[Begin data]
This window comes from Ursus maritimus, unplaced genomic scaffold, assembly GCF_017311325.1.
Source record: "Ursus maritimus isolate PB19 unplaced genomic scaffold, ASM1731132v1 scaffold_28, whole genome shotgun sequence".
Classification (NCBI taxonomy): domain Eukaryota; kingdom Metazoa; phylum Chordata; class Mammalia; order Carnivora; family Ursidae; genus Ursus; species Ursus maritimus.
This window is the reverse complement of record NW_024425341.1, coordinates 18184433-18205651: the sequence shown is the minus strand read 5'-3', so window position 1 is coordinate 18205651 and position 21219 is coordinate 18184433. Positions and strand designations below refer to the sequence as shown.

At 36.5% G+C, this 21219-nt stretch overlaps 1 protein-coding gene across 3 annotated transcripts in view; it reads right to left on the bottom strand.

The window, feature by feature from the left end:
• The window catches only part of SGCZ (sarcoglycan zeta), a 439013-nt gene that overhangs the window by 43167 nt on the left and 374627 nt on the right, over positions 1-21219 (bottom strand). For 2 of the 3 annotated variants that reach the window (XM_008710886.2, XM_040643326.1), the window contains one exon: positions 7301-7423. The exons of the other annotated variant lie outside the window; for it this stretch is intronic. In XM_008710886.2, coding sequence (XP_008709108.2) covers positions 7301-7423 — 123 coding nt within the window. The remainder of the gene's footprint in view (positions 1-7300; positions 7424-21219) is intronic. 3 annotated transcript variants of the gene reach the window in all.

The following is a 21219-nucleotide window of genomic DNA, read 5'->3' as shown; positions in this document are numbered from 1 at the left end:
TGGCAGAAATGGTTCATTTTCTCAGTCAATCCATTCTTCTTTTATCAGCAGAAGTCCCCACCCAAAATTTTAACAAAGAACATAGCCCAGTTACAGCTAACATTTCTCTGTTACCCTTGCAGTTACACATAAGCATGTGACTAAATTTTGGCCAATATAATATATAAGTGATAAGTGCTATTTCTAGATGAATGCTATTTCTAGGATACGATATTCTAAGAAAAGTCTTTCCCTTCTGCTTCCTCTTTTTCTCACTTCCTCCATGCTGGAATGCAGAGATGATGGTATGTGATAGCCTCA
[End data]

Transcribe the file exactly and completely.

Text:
This window comes from Ursus maritimus, unplaced genomic scaffold, assembly GCF_017311325.1.
Source record: "Ursus maritimus isolate PB19 unplaced genomic scaffold, ASM1731132v1 scaffold_28, whole genome shotgun sequence".
Classification (NCBI taxonomy): domain Eukaryota; kingdom Metazoa; phylum Chordata; class Mammalia; order Carnivora; family Ursidae; genus Ursus; species Ursus maritimus.
This window is the reverse complement of record NW_024425341.1, coordinates 18184433-18205651: the sequence shown is the minus strand read 5'-3', so window position 1 is coordinate 18205651 and position 21219 is coordinate 18184433. Positions and strand designations below refer to the sequence as shown.

At 36.5% G+C, this 21219-nt stretch overlaps 1 protein-coding gene across 3 annotated transcripts in view; it reads right to left on the bottom strand.

The window, feature by feature from the left end:
• The window catches only part of SGCZ (sarcoglycan zeta), a 439013-nt gene that overhangs the window by 43167 nt on the left and 374627 nt on the right, over positions 1-21219 (bottom strand). For 2 of the 3 annotated variants that reach the window (XM_008710886.2, XM_040643326.1), the window contains one exon: positions 7301-7423. The exons of the other annotated variant lie outside the window; for it this stretch is intronic. In XM_008710886.2, coding sequence (XP_008709108.2) covers positions 7301-7423 — 123 coding nt within the window. The remainder of the gene's footprint in view (positions 1-7300; positions 7424-21219) is intronic. 3 annotated transcript variants of the gene reach the window in all.

The following is a 21219-nucleotide window of genomic DNA, read 5'->3' as shown; positions in this document are numbered from 1 at the left end:
TGGCAGAAATGGTTCATTTTCTCAGTCAATCCATTCTTCTTTTATCAGCAGAAGTCCCCACCCAAAATTTTAACAAAGAACATAGCCCAGTTACAGCTAACATTTCTCTGTTACCCTTGCAGTTACACATAAGCATGTGACTAAATTTTGGCCAATATAATATATAAGTGATAAGTGCTATTTCTAGATGAATGCTATTTCTAGGATACGATATTCTAAGAAAAGTCTTTCCCTTCTGCTTCCTCTTTTTCTCACTTCCTCCATGCTGGAATGCAGAGATGATGGTATGTGATAGCCTCA